Parents and grandparents often feel relieved to know they can set up a trust and appoint a trustee to look after their family members who have special needs if they are not able to support themselves.
You can contribute to the care of your most vulnerable loved one by establishing a third-party special needs trust with the help of our team at Anderson Estate Planning in McKinney, Texas. Read on to discover what a third-party special needs trust does and the benefits it offers.
What Is a Third-Party Special Needs Trust in Texas?
A third-party special needs trust is a fiduciary relationship established for the benefit of someone who cannot or should not manage their finances. In most cases, a relative or close friend of the beneficiary will establish the special needs trust as a third-party grantor. The designated trustee must manage the trust funds according to the terms of the trust document.
What Are the Benefits of a Third-Party Special Needs Trust in Texas?
A carefully crafted third-party special needs trust offers a few advantages over other types of trusts. We explore some of the main benefits of a special needs trust below.
Maintain Eligibility for Government Programs
One of the advantages of a special needs trust involves the beneficiary’s eligibility for government programs. The direct distribution of inheritance to the beneficiary could make the beneficiary ineligible for Supplemental Security Income (SSI), Medicaid, and the Children’s Health Insurance Program (CHIP).
With a special needs trust, the beneficiary may continue to qualify for government benefits to cover their basic needs and the trust can supplement the beneficiary’s lifestyle to a higher level. However, the third-party trustee remains in control of the assets to keep the beneficiary’s net worth and income below the maximum thresholds for government programs.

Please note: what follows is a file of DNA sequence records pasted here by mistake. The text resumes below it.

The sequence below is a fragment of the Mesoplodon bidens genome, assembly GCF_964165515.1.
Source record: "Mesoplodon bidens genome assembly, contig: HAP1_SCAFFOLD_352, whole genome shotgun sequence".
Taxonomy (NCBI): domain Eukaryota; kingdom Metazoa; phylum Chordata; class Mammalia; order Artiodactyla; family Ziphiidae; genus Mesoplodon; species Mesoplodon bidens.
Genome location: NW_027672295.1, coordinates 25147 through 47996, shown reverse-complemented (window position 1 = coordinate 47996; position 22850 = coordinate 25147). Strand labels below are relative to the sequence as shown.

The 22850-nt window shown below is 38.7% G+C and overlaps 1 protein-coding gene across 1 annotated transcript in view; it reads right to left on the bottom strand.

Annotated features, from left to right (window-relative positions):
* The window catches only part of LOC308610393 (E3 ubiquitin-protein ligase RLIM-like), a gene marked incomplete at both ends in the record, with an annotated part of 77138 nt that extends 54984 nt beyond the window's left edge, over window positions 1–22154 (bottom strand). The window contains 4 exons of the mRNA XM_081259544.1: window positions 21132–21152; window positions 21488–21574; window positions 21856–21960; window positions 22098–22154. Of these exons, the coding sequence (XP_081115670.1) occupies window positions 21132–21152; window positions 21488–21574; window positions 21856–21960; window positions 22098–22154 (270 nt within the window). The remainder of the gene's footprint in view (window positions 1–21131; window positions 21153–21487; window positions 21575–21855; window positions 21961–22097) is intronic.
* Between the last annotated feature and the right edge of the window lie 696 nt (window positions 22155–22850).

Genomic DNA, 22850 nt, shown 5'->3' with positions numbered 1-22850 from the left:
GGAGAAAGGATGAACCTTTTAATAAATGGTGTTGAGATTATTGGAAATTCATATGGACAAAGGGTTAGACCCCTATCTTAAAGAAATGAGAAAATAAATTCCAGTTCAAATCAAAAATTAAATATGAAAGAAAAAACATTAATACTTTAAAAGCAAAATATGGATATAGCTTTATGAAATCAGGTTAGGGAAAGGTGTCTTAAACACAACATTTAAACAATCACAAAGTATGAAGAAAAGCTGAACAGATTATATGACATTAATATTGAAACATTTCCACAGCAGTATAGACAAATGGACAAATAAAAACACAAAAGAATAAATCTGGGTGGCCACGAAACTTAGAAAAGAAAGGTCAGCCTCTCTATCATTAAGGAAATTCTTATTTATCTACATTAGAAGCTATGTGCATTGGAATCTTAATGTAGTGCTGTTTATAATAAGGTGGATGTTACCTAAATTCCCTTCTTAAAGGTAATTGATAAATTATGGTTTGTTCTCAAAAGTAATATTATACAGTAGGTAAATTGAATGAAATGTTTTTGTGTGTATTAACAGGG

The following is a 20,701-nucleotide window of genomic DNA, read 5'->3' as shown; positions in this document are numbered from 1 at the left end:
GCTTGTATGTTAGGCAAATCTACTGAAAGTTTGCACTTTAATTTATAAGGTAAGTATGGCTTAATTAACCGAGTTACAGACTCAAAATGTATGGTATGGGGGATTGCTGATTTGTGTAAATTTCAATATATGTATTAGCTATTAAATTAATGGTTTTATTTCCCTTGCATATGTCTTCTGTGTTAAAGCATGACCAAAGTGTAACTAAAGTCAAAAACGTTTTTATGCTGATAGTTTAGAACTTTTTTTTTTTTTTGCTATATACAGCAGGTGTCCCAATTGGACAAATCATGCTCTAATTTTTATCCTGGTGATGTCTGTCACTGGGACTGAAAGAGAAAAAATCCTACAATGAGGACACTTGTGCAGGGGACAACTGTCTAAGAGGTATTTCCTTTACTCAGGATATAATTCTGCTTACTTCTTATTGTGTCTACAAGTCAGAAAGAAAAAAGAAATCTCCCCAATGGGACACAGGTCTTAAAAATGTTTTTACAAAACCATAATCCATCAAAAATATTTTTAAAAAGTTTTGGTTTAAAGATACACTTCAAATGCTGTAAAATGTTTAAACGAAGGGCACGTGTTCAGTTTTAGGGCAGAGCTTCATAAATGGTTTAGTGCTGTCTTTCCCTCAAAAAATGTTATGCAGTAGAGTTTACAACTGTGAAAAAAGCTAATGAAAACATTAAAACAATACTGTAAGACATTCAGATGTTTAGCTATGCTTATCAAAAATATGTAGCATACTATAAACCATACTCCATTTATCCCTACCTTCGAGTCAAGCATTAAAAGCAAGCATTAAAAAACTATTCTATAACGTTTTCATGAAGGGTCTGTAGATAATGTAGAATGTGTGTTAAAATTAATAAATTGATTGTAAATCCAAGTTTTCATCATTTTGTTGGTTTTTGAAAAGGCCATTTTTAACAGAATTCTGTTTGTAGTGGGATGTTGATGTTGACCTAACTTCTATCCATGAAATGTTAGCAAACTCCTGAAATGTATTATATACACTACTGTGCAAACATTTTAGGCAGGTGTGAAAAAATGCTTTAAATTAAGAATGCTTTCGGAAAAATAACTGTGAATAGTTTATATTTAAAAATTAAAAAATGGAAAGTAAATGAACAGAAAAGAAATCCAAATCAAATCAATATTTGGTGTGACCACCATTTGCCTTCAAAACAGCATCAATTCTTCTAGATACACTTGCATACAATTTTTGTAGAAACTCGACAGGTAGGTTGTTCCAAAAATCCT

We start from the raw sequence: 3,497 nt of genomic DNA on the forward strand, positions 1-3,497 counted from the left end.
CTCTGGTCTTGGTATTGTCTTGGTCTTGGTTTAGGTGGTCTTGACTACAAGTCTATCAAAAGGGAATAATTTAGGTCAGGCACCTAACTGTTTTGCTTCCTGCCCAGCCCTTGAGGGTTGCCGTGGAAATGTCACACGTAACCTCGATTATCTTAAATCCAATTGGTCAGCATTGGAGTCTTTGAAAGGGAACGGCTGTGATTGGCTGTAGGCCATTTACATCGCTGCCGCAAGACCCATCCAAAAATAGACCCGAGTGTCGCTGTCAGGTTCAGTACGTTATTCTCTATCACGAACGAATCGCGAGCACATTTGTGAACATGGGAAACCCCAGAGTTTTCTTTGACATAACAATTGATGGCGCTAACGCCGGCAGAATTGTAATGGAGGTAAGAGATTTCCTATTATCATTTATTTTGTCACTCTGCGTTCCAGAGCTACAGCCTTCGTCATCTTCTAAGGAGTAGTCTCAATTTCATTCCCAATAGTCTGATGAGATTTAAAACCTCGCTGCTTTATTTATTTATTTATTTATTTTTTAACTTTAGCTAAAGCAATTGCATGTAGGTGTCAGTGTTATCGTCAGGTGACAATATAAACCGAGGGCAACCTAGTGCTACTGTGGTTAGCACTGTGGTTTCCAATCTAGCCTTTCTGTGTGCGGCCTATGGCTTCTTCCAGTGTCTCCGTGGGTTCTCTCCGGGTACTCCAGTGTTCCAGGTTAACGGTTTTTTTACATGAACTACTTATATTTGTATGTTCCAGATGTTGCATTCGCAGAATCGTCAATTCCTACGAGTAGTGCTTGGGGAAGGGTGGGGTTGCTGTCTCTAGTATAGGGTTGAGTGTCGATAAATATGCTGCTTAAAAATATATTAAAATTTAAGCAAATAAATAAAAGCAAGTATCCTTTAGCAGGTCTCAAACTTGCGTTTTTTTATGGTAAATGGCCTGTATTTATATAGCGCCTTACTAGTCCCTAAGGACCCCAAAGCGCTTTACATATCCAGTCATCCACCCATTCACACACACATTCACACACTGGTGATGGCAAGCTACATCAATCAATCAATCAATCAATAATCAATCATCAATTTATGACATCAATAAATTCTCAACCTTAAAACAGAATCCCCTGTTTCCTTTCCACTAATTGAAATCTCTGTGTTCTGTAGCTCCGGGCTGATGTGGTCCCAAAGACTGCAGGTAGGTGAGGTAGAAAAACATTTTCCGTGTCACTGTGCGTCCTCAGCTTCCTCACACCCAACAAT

Trustee Discretion Regarding Distributions for a Beneficiary
In many cases, it is unwise for a trustee to distribute funds directly to a beneficiary with special needs. This might be the case if the intended beneficiary:
- Lacks the mental capacity to make sound financial decisions
- Suffers from a drug or alcohol addiction
- Exhibits wasteful (spendthrift) behavior
In such instances, the trustee may distribute income and principal from a special needs trust to:
- The beneficiary’s guardian, conservator, parent, family member, or another person who has assumed responsibility for the beneficiary’s care.
- Any person or entity as custodian for the beneficiary under the Uniform Transfers to Minors Act, or similar statute.
- Other persons or entities for the benefit of the beneficiary.
- An agent authorized to act for the beneficiary under powers of attorney for property.
Others Can Contribute
Grantors sometimes worry trust assets will be insufficient to sustain the beneficiaries. One of the best features of a third-party special needs trust is it remains open to outside funding from other family members and friends. Anyone can make annual gifts to the trust that do not exceed the maximum allowed by law without the imposition of a gift tax.
When and How Do You Fund a Third-Party Special Needs Trust?
A special needs trust usually exists as part of a comprehensive estate plan. The grantor can fund a trust immediately after creating it or upon the death of the grantor. Many grantors fund special needs trusts with the death benefit from a life insurance policy (for married couples a second to die policy is the most economical way to do this). Special needs trusts may be funded with any type of asset. If a retirement plan will be used to fund the special needs trust, it would be wise to speak with an attorney to ensure this is done in the most tax-efficient way.
Anderson Estate Planning: Special Needs Trusts for Special People
Give yourself peace of mind by putting your affairs in order with the assistance of our team at Anderson Estate Planning. Call us at (469) 207-1529 to consult with our attorneys regarding first-party and third-party special needs trusts in the Dallas-Fort Worth, Texas area.